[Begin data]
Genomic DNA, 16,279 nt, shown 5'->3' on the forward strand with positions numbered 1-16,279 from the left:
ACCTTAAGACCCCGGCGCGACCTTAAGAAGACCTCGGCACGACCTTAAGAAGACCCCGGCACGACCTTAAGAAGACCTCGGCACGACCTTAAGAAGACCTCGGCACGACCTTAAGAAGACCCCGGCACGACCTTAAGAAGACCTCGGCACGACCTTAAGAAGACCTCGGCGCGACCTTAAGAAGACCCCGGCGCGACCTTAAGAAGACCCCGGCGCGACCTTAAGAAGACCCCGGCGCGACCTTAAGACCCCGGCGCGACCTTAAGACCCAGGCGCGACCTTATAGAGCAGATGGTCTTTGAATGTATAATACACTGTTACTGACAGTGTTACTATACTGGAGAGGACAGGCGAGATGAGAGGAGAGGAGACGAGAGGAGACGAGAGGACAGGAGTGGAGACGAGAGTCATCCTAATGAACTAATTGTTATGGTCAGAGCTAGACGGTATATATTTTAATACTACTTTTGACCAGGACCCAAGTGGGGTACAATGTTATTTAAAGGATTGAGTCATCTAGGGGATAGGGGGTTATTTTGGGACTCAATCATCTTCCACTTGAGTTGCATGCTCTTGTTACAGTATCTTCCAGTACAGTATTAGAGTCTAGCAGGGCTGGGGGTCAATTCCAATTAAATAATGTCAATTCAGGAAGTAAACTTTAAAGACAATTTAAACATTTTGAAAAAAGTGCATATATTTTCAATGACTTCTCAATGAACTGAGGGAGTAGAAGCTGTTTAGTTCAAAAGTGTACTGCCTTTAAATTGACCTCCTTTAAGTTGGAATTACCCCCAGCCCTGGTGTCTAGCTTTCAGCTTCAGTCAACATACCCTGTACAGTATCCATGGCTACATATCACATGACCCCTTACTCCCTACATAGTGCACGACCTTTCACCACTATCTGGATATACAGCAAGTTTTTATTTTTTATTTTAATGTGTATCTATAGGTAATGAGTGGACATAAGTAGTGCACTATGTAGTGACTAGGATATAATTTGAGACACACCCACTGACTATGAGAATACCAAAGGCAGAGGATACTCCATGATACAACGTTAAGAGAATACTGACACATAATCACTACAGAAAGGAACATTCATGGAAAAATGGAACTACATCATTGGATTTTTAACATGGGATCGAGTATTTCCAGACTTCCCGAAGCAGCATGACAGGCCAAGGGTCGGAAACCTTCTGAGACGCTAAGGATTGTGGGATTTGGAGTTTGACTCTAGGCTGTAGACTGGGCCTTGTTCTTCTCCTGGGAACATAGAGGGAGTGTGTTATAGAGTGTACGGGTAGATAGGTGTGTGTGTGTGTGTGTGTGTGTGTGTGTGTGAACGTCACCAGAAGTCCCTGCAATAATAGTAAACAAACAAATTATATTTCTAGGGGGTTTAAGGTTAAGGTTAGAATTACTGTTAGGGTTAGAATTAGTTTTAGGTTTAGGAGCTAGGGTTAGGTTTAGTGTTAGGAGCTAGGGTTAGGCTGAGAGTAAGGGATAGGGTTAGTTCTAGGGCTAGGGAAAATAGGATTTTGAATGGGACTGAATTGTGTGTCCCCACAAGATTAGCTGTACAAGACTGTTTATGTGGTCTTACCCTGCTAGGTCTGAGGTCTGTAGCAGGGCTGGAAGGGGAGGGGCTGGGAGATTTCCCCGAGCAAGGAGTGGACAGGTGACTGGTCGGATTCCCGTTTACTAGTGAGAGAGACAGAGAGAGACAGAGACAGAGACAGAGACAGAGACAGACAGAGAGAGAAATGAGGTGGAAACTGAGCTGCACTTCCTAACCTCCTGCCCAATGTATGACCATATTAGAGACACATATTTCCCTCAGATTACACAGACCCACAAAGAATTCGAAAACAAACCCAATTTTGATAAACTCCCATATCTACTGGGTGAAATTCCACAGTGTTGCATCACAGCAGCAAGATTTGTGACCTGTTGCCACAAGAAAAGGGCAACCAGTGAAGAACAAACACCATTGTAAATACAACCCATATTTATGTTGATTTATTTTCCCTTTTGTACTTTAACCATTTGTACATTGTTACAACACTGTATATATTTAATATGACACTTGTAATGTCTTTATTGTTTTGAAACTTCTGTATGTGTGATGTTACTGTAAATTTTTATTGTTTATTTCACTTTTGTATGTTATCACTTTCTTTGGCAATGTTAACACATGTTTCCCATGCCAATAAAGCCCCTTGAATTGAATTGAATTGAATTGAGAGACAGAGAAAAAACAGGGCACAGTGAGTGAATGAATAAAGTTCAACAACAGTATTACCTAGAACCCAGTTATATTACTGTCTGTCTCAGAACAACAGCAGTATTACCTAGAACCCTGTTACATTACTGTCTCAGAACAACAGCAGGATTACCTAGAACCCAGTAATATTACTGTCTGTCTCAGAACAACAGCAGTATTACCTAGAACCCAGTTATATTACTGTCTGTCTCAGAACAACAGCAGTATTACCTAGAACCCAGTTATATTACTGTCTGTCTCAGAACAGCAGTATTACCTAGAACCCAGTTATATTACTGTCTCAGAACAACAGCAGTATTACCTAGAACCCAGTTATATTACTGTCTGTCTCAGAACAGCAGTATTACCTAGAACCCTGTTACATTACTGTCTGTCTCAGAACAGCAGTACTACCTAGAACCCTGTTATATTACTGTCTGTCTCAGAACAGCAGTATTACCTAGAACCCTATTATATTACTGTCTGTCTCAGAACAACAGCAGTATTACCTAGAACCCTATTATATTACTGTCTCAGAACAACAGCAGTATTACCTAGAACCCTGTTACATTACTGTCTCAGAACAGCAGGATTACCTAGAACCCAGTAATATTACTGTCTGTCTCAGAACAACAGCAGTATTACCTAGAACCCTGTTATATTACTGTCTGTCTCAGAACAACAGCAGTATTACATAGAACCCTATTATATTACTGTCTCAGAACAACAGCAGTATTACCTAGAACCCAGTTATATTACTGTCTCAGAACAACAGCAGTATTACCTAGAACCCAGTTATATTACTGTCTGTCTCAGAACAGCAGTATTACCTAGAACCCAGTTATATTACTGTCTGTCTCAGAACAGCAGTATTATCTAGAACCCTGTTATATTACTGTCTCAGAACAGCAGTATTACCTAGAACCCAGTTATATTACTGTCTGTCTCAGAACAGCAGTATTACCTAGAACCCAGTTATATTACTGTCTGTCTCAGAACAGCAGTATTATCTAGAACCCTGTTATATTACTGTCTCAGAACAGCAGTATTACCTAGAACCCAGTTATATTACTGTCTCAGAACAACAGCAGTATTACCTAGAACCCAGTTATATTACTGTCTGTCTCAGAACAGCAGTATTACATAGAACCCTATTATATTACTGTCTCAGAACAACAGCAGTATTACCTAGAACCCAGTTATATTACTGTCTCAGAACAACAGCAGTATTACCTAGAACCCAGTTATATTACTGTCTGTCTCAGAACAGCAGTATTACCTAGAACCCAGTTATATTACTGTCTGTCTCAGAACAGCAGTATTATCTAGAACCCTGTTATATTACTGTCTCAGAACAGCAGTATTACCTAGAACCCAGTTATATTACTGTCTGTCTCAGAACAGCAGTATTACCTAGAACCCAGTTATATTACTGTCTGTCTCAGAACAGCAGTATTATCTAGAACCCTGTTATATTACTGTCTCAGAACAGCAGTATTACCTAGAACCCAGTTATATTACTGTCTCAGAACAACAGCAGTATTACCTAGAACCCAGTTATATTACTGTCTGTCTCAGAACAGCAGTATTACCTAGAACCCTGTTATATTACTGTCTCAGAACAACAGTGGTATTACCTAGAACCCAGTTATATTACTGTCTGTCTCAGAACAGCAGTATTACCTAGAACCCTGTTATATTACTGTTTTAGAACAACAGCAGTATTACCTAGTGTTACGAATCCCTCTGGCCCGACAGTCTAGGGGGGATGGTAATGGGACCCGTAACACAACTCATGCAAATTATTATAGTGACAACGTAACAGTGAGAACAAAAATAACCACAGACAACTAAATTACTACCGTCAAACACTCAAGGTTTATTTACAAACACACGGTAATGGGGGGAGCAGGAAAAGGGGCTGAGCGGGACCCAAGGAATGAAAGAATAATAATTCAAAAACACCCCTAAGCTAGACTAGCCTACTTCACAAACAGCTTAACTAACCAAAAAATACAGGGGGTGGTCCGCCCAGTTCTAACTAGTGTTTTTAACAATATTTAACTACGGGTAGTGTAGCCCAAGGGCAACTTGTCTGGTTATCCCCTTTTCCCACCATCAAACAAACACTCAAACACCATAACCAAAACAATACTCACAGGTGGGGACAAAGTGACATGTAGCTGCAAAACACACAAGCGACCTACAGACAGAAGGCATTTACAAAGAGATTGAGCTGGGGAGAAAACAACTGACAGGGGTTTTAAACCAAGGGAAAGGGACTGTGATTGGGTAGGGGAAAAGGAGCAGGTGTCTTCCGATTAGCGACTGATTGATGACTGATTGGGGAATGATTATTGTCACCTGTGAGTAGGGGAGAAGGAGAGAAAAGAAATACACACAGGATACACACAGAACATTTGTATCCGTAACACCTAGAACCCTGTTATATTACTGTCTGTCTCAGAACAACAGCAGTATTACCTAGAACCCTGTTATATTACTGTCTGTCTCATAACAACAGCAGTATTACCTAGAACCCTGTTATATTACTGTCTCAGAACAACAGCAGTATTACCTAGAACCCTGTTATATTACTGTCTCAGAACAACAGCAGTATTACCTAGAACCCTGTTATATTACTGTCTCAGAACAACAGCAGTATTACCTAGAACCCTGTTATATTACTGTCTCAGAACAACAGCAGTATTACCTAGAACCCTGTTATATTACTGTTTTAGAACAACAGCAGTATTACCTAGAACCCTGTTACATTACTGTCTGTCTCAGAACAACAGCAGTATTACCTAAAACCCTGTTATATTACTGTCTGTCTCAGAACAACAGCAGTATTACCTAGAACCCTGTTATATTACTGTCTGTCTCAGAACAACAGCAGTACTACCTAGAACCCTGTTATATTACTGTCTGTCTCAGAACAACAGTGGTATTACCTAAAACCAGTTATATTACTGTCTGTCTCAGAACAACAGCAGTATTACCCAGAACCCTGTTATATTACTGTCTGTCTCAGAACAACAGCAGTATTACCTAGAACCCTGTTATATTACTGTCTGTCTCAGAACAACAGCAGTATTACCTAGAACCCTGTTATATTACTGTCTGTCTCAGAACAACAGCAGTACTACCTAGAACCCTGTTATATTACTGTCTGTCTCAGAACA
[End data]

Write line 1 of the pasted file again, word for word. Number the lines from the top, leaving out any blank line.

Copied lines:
Genomic DNA, 16,279 nt, shown 5'->3' on the forward strand with positions numbered 1-16,279 from the left: